Like all other world religions, Jainism maintains a collection of holy writings that serve as the bedrock of its beliefs. The holy scriptures within Jainism are called agamas. There is disagreement between the two major denominations within Jainism as to the exact number of these scriptures. The agamas were written in a Prakrit language unrelated to Sanskrit, the traditional holy language of scripture in India. The agamas can be divided according to genre. For instance, there are rules for monks, philosophical teachings, doctrinal beliefs, and theological concepts. However, because there has not historically been consensus about the agamas within Jainism, a text written thousands of years later called the Tattvartha Sutra has become popular. Dating to the AD 300s or 400s,10 this philosophical text — written in Sanskrit — has come to serve as a compendium to many important Jain theological concepts.

The Tattvartha Sutra begins as follows: “Right faith, right knowledge, and right conduct together constitute the path to liberation [moksha].” And it ends with directions for how to achieve enlightenment: “Omniscience or perfect knowledge [kevala jnana] is attained through destruction of delusion and destruction of knowledge-covering, perception-covering, and obstructive actions [karmas].” Once this happens, freedom from the endless cycle of birth and rebirth is achievable: “Owing to the absence of the cause of bondage [bandha] and with the functioning of dissociation of actions [karmas], the annihilation of all actions [karmas] is liberation [moksha].”11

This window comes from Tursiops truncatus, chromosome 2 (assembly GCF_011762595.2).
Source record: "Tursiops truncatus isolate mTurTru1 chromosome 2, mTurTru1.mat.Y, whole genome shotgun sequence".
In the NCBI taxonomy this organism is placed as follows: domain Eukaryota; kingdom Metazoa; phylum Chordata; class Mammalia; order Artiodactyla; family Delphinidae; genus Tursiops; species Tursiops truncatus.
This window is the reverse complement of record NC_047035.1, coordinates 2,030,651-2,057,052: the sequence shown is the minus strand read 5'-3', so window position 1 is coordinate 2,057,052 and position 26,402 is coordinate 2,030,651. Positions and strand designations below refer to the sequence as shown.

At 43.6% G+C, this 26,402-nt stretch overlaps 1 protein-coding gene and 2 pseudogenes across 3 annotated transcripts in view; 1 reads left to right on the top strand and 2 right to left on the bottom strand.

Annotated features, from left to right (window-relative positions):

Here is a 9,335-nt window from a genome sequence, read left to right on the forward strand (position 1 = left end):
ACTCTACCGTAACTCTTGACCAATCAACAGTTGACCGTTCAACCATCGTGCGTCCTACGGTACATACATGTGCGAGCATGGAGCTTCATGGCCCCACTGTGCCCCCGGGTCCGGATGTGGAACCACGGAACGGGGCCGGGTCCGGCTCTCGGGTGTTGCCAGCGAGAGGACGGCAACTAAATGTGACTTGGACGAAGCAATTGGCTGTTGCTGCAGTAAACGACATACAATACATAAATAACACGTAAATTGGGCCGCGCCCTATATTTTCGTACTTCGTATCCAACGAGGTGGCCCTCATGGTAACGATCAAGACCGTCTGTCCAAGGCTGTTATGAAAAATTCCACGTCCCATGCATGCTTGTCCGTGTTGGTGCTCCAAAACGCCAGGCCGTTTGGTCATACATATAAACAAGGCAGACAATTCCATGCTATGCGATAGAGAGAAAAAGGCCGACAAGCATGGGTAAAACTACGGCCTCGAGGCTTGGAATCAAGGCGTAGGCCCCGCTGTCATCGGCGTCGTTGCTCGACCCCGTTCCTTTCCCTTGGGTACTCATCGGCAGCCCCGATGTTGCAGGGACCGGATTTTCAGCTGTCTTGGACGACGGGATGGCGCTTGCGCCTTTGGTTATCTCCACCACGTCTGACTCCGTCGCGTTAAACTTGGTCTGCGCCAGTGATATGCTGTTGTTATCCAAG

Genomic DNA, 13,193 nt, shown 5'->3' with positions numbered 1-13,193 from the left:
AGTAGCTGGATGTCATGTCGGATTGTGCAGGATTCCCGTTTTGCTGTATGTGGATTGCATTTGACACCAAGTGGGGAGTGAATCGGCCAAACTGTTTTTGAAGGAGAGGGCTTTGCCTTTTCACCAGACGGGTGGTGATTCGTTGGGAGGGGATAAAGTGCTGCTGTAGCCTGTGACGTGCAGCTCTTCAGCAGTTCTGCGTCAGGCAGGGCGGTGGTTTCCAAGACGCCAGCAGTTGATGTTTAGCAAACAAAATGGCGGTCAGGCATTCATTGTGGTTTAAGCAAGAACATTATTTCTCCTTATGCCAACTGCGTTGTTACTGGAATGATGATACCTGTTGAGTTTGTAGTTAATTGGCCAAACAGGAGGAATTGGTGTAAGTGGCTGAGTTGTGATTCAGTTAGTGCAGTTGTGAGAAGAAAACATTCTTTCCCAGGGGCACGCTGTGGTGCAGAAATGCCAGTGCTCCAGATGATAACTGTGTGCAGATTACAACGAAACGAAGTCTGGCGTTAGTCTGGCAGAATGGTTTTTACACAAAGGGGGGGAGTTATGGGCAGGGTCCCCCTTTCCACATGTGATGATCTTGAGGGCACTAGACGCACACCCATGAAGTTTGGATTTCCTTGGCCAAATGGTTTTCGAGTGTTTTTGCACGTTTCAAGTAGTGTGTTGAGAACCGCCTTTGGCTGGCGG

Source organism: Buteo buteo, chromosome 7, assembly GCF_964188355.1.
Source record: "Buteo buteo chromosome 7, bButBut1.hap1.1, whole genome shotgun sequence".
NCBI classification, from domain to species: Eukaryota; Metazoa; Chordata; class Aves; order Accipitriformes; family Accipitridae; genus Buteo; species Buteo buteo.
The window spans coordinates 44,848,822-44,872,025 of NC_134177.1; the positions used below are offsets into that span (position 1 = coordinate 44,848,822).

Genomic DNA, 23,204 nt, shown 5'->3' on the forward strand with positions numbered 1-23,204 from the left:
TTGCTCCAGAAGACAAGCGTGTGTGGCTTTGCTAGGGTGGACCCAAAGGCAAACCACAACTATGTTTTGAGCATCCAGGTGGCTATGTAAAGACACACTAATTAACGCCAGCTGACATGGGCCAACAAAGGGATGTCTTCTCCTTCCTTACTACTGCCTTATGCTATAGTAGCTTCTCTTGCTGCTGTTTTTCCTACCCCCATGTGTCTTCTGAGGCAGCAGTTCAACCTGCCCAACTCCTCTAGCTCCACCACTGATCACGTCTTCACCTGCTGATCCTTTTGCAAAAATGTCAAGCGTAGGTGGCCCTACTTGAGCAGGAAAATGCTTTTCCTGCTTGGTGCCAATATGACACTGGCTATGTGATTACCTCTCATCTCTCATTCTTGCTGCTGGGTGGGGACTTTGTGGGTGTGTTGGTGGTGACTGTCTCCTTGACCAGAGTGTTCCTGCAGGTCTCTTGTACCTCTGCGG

Since the late twentieth century, the two Jain denominations have come to regard a scriptural writing called the Saman Suttam as representative of Jainism. This is effectively an integration of different Jain scriptures according to the two major denominations. Its status as scripture is, therefore, very recent, but over time it could become more essential to the Jain religion.


As mentioned above, there are many similarities between Jainism and its religious siblings of Hinduism and Buddhism. For starters, one of the foundational beliefs is a concept known as karma. Deriving from the Sanskrit word for “action,” karma is as universally accepted within the Indian religious context as gravity is in the Western scientific community. According to the Indian religious worldview, everything thought, said, and done generates karma that will return either positively or negatively. Within Jainism, in fact, karma takes on a physical force, meaning that one’s physical actions (in addition to mental intentions) can do either good or bad. Based on the universality of an impersonal force like karma, it becomes evident that Jainism has little role for a God or deity. As mentioned above, Mahavira rejected the Hindu gods of old and instead focused on individual liberation. Ironically, over time, Mahavira came to be recognized as a god — or, in some instances, a great hero — within the Jain religion. This also happened to Buddha, who also rejected the Hindu gods only later to be regarded as a god himself by his religious descendants.